A Return to Nature

Ian Shive’s work has taken him around the world, but he’s best known for his incredible images of America’s public lands.

It seems only fitting that award-winning nature photographer Ian Shive can trace his photographic start to time he spent in Montana and Yellowstone Park back in the mid-1990s. Originally from New Jersey, Shive wanted to share his experience out West with friends back home, but didn’t feel his early photos of the place were doing it justice. “So I began, without even knowing it, trying to create images that really captured what I was feeling when I was living there,” he says. And like that, he began developing the skills that would lead to a career photographing and filming our wildest places.

While Shive’s work has taken him around the world, he’s best known for capturing America’s public lands, beginning with our national parks. After he came out with a book on the National Park System, the US Fish and Wildlife Service reached out to him to see if he might be interested in creating a similar body of work around America’s lesser-known public lands network, the National Wildlife Refuge System. Eight years and 45 refuges later, Shive is about to publish his latest book, Refuge: America’s Wildest Places.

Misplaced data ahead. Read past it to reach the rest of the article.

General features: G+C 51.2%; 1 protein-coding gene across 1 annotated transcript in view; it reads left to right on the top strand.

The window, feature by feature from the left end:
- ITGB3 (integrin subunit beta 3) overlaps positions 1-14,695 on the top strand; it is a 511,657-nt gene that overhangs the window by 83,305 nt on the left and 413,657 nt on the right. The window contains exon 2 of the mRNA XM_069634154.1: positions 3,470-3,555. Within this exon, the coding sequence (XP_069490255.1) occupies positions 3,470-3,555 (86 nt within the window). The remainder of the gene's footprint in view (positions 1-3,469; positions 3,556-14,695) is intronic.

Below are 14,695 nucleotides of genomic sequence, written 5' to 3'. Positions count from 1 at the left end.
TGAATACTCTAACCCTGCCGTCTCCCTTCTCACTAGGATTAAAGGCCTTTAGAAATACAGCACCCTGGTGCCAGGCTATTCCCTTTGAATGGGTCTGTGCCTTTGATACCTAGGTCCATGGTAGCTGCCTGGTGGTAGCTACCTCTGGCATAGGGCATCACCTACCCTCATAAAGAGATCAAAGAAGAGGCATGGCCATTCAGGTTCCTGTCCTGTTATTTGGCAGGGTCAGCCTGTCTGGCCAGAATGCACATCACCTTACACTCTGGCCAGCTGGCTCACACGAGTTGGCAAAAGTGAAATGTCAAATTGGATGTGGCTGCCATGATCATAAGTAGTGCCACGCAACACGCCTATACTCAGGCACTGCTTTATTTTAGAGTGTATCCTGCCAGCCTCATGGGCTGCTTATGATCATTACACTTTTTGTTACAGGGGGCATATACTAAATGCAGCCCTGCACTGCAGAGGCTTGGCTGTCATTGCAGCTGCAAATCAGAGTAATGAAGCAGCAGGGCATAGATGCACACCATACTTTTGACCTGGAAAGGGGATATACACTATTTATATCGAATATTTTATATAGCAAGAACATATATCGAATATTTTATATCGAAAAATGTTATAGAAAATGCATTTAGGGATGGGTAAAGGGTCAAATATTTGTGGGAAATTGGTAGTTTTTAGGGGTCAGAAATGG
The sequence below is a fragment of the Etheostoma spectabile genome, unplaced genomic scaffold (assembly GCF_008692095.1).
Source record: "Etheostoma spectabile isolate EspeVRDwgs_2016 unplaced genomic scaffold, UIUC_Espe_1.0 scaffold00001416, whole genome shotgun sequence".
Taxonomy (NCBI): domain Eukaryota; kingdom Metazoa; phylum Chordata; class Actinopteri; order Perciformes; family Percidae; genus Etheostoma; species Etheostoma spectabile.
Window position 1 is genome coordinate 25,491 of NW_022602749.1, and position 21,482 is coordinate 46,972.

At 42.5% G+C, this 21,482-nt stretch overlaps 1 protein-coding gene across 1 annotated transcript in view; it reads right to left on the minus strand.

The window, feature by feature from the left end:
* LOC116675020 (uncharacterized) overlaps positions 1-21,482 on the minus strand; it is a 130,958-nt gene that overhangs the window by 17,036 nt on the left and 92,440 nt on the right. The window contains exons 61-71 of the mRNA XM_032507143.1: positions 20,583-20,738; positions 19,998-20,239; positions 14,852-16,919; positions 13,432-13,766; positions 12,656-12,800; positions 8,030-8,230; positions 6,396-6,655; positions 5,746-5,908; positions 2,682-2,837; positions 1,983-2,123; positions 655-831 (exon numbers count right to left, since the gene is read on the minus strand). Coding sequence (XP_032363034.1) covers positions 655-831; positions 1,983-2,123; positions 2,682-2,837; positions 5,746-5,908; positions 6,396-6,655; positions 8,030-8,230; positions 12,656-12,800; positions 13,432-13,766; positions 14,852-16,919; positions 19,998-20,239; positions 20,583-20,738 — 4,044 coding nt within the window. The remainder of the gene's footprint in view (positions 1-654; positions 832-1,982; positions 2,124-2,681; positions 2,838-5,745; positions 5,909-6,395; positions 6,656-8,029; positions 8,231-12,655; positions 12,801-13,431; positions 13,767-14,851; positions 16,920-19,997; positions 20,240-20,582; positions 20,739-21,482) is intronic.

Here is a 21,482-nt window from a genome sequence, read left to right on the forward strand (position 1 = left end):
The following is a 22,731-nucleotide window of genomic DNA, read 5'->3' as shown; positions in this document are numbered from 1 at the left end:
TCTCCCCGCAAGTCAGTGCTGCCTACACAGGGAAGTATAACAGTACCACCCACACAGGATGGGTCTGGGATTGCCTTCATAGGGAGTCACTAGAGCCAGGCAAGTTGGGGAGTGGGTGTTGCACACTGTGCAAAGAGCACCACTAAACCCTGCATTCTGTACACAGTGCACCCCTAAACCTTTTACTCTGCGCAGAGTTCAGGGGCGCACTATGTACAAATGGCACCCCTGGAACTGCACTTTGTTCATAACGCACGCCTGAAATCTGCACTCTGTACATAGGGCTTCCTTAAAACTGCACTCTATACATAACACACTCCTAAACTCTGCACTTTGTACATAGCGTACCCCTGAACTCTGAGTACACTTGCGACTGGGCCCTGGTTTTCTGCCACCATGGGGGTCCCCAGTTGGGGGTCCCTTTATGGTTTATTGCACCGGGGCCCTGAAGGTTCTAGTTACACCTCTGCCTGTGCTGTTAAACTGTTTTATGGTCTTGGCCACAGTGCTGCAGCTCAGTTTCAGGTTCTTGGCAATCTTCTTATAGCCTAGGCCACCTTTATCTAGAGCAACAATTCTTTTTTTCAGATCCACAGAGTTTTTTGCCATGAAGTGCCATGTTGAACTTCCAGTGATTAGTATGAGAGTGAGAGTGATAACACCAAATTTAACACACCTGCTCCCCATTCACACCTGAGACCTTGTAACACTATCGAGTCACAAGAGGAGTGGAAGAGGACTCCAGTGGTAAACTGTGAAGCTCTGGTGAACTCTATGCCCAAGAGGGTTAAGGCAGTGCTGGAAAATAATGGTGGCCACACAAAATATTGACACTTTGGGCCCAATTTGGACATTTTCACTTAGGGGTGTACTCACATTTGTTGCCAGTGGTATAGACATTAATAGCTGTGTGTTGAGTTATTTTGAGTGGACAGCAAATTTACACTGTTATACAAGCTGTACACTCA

“I got to see everything from the farthest-flung parts of our refuge system, like the coral atolls of the Pacific and the tiny ragged islands of Alaska, all the way to the refuges that are close to cities like Denver, Philadelphia, and New Orleans,” he says of the project.

Shive’s experience on the Midway Atoll in the North Pacific in particular stands out to him. There, with flights departing only every two weeks, he had time to slow down and observe intimate moments on the island. “Midway was just a life-changing experience,” he adds. “It’s so unlike anything I had ever experienced.” His photographs of the islands are transporting, as are so many of his images of our refuges and the wildlife that make their home within them.

Initially, Shive envisioned Refuge as a way to raise awareness about one of the largest protected land and water systems in the world, and as a tool to connect people to places and animals they may not know much about. But the political landscape in this country changed as he was working on the project, and with it, the protections afforded many of these remote outposts have eroded. Which is why he also hopes the book will allow readers “to make informed decisions about what we want this country to be known for.”

Now that we find ourselves in the midst of a global pandemic, the potential impact of the book has evolved even further. As he says, “We have an opportunity, I think, amidst all this tragedy, to return to nature and reassess and revalue what is important in our lives, and what we really need.”

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